Such incidents involving Russian planes are not just dangerous for civil aviation. They could also lead to an exchange of fire between Russian and NATO forces, leading to potentially unforeseeable consequences, especially since Russia has declared that should escalation of a local conflict occur, it reserves the right to use a tactical nuclear weapon. Unfortunately, because of Russia’s internal situation and the worldview of its society, as well as favourable external conditions, we can expect to see an escalation of Russia’s aggressive foreign policy in the upcoming years.

Power hungry

The Russian model of social and economic development has so far been based on an unwritten agreement between the authorities and society. Russians accept authoritarian rule in exchange for increasing prosperity. However, this model has failed due to the inherent structural weaknesses of the Russian economy in the form of very high levels of corruption, low levels of economic freedom and openness to the rest of the world and a marked deterioration in what was already a limited pool of innovation. In 2013 the sudden drop in oil prices, as well as western sanctions (to a lesser extent), caused the Russian economy to shrink.

In 2016 Russia is facing a recession. An optimistic estimation for 2017 assumes minimal growth. An economic meltdown cannot be ruled out, although it is more likely that a creeping crisis and economic stagnation will occur, as the authorities look for a red herring to blame. That is why the Kremlin needs an external enemy: so that the country’s aggressive posturing acts as a means to rally society around its leader. Since 2014 the Putin regime has unambiguously based its legitimacy on anti-western nationalism and neo-imperialism (Russia as a global superpower). However, this goes beyond the internal situation. The vision of Russia as an empire and the West as its greatest enemy is deeply rooted in the cultural and historical identity of the Russian society and its elite. Unfortunately, in today’s Russia, pro-western tendencies are mostly marginalised.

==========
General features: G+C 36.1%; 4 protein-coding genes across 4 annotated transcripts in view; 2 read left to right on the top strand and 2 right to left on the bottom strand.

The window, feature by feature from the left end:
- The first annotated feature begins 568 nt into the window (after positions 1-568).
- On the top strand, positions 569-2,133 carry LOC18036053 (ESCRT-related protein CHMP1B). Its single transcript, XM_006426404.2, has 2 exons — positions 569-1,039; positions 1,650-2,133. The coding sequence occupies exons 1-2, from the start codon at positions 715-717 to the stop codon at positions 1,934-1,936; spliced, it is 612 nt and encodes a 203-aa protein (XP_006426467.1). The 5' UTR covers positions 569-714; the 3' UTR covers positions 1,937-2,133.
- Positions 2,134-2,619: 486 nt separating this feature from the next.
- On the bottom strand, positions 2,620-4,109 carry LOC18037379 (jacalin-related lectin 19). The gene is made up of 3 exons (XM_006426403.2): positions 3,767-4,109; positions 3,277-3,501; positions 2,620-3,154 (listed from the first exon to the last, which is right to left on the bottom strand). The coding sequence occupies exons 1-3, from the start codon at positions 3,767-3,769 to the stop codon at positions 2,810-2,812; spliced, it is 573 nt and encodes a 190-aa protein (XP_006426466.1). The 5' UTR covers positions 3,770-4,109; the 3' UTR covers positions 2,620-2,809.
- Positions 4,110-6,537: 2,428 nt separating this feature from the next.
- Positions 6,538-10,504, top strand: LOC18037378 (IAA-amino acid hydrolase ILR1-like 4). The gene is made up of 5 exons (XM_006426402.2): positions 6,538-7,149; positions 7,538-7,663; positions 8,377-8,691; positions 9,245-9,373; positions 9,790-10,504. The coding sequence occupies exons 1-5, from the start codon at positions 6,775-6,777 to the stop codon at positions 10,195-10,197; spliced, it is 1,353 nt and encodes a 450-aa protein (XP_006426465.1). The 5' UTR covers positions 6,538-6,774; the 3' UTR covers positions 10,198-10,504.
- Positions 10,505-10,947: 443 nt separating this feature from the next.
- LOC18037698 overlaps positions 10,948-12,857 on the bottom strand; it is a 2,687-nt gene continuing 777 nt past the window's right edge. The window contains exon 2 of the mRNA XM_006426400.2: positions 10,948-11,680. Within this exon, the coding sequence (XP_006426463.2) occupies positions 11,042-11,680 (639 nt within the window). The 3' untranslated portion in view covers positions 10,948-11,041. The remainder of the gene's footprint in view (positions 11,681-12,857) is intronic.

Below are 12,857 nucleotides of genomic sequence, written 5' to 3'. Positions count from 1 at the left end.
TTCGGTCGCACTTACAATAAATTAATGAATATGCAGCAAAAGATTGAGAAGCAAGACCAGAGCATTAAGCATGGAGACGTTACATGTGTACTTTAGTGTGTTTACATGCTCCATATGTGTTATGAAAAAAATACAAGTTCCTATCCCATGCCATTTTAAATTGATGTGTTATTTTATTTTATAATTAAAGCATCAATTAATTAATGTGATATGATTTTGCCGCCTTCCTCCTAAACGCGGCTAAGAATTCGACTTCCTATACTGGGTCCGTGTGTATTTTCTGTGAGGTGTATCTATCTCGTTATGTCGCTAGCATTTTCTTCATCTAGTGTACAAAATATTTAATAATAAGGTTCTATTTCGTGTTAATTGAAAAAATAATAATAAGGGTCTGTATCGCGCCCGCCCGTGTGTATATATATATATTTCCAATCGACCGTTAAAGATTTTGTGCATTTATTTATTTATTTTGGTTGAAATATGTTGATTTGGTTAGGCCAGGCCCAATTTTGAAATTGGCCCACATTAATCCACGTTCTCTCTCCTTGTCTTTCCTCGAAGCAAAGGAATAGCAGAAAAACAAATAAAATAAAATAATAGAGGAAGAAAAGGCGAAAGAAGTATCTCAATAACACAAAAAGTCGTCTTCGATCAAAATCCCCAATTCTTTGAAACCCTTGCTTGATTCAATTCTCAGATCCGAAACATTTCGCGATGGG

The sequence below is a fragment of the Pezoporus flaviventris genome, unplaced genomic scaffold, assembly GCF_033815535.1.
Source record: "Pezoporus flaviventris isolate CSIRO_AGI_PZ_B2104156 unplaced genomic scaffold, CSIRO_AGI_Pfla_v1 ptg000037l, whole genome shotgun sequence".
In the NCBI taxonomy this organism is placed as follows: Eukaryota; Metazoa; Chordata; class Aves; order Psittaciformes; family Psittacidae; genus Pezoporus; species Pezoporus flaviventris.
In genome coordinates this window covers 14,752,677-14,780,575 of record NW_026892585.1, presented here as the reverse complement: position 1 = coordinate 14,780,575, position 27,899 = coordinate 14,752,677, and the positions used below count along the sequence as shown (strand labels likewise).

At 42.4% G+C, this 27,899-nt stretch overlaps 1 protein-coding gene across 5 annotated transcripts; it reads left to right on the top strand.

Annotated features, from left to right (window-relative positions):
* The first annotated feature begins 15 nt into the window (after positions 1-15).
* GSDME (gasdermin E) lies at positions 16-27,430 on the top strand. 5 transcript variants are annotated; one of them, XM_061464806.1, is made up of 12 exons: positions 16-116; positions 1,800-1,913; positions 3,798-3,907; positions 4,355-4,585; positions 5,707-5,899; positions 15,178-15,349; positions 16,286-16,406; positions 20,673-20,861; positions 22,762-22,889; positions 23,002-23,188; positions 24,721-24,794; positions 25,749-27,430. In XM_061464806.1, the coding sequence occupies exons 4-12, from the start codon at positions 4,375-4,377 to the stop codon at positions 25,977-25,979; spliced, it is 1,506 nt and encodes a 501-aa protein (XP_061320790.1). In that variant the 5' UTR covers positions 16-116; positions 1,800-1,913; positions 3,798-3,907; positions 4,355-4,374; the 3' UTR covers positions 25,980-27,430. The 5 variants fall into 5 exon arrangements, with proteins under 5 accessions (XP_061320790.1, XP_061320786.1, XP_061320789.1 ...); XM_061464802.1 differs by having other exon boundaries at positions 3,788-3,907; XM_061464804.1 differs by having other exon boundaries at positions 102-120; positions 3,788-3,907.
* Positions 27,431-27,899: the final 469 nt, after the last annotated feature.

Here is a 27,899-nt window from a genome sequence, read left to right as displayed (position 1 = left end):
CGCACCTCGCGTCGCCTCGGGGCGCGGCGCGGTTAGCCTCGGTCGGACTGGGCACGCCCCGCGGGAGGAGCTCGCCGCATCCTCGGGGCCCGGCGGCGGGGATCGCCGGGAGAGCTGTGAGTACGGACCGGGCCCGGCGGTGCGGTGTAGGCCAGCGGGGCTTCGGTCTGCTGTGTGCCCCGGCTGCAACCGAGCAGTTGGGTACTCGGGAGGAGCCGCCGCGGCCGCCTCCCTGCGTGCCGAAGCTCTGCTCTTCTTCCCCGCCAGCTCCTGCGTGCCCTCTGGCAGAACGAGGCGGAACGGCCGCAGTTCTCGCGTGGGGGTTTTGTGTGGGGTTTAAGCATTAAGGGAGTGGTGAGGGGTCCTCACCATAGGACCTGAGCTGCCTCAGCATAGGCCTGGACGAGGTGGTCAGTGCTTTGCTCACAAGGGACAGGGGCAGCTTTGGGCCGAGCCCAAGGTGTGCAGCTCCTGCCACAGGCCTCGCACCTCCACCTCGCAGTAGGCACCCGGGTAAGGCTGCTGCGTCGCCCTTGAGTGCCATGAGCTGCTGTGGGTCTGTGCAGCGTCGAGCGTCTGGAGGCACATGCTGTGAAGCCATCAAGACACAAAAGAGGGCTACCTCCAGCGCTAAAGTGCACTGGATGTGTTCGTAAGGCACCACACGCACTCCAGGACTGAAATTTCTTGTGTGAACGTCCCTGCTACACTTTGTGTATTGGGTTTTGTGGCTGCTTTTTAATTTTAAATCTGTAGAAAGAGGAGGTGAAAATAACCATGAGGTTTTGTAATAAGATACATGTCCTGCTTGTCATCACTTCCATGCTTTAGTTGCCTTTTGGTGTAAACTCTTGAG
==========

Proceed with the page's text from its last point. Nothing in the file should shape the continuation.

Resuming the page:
The geopolitical confrontation between Russia and the US takes place predominantly in the form of proxy conflicts. Russia is much more determined than western countries to use force to achieve its political objectives. Unfortunately, Russia’s primary opposition is the incumbent American president, who is known for marking out “impassable” red lines. Consequently, Russia needs no further encouragement to test American hard power. That is why Russia, as a fully-fledged superpower, is challenging the status quo of the US as the sole global superpower; not in the form of points but on the broader eastern flank of NATO, from the Arctic to Aleppo.